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The Night They Tried to Kidnap the Prime Minister


For the remainder of this review Sir Alec Douglas-Home will be referred to as Baillie Vass.

Well maybe not, but Private Eye did have fun with the PM who lasted less than a year. History does not look back too fondly on this period of the Tory parties time in power.  The government was already damaged  by Profumo and when they chose a hereditary peer as a Prime Minister in 1963 the country was not entirely convinced about this, and it seemed to represent the broken nature of the Tory government.

Based on the bizarre true events of a near kidnap of Douglas-Home as he stayed in a house near Aberdeen (with no bodyguard) make for a fascinating little play. Whilst the situation is largely true, the dialogue and resolution are spun from the imagination of Martin Jameson, and it leads to a great 40 minute play. The cast is does a great job, and Tim Mcinnery is spot on as the doubt ridden PM.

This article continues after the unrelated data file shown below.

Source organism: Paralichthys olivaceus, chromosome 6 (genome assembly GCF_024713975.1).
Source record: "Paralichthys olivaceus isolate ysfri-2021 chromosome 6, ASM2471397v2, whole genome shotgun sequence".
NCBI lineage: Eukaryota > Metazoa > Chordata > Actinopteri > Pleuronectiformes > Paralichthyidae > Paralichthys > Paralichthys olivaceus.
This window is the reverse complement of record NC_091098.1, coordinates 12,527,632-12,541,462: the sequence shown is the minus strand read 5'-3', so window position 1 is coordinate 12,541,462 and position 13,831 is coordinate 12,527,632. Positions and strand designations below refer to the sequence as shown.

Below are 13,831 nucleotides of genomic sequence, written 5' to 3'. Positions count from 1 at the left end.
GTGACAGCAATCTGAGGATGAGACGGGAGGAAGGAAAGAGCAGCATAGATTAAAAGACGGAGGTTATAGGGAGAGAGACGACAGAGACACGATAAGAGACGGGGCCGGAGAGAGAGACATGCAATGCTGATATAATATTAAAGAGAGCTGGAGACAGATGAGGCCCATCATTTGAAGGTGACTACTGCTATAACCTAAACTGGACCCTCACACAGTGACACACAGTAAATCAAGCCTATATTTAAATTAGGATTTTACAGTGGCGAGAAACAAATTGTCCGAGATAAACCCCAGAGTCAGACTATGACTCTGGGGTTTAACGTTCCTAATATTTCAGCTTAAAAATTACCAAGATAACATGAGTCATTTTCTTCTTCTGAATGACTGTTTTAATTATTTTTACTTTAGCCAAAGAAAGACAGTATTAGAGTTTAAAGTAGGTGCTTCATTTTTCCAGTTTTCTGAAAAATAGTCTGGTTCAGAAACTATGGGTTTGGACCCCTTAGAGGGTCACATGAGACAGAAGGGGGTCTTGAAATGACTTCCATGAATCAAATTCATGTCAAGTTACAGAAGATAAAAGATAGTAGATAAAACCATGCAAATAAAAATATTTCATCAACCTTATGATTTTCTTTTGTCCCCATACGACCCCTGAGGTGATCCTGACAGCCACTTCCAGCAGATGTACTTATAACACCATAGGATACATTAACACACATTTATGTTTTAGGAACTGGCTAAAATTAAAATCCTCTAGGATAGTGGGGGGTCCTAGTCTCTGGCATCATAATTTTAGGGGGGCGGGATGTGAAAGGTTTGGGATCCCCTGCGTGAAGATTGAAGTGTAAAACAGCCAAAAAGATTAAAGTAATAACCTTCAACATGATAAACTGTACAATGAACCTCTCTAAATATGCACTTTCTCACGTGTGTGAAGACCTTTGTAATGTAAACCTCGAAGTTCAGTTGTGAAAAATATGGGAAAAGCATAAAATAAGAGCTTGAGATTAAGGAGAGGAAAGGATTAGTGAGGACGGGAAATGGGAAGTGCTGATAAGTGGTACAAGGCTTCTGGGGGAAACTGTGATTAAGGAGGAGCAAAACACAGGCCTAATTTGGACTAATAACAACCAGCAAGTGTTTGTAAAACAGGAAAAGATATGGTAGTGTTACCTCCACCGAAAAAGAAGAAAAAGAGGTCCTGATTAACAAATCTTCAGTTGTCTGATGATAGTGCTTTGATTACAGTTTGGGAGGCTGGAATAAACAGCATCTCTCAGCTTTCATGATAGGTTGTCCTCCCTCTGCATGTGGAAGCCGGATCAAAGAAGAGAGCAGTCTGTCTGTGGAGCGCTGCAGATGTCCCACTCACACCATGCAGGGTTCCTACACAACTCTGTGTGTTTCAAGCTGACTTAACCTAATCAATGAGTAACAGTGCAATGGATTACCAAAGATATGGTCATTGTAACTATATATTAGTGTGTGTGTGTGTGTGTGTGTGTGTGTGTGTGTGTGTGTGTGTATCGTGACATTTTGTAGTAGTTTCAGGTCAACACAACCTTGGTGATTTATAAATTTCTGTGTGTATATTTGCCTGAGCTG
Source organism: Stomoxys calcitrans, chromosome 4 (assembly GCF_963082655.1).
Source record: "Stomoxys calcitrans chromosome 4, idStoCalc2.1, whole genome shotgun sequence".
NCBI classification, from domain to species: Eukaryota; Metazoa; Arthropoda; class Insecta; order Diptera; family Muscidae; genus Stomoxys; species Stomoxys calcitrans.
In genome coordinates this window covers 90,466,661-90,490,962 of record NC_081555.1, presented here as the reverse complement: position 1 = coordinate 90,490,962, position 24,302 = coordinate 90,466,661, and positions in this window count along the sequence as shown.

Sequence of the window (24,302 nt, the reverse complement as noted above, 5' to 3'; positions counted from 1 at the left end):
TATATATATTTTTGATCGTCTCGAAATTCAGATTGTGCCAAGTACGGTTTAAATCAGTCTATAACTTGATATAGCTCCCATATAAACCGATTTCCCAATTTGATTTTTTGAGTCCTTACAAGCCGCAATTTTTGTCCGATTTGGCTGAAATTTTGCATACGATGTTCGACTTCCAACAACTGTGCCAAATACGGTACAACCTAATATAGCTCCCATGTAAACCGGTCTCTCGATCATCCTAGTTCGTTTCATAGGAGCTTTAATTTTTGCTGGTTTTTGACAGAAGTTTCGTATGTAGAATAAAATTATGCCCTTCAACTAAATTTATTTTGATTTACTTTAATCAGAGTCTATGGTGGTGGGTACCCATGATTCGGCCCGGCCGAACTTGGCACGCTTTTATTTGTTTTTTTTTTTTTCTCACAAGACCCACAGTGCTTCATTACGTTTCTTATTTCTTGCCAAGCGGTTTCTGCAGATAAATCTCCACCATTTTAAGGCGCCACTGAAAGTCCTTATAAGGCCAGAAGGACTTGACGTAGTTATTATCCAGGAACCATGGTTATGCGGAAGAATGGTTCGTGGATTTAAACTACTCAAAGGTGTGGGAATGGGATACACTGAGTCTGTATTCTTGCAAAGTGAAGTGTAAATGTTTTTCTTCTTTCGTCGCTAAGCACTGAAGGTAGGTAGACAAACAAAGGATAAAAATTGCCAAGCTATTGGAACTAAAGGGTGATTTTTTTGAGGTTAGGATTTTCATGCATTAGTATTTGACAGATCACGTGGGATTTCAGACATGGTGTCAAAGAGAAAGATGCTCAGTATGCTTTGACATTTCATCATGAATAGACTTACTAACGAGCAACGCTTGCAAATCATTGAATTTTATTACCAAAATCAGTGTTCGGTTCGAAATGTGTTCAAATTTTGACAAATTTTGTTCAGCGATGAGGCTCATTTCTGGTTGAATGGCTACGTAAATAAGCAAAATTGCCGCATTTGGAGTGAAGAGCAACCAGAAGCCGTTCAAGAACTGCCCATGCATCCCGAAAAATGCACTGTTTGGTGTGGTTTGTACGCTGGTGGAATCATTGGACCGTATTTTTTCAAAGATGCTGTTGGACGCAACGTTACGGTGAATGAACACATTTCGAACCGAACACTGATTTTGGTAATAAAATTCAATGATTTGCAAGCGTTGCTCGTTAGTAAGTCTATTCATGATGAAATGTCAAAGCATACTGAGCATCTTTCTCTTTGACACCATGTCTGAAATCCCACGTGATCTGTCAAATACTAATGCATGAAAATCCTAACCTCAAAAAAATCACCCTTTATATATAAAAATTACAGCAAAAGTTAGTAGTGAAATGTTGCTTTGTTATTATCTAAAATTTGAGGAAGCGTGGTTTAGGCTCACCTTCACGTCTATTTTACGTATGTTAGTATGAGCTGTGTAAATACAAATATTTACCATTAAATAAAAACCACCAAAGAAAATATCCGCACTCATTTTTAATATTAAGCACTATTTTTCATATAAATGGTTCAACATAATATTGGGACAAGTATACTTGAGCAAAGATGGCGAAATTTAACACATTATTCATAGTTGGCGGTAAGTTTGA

We will never know what conversation was had between the PM and the angry students that led them to abandoning their attempt (though the fact that Home believed it would lead to a Tory victory instead of Wilson was interesting). There is enough tension, and the suggestion of anger and violence to make this great drama.¬† What it also does is highlight the current concern of the dislocation of politicians from the public, and some relevance to the position of Mr Brown… but not too obviously, it lets the dialogue make the points.

For such a strange situation the dialogue seems very real, and whislt we can see times where issues and history are highlighted writer Martin Jameson wisely refrained from making the dialogue too ‘knowing’ which it is easy to do from 45 years distance.

Well worth a listen, and another great bit of historical drama from the BBC.

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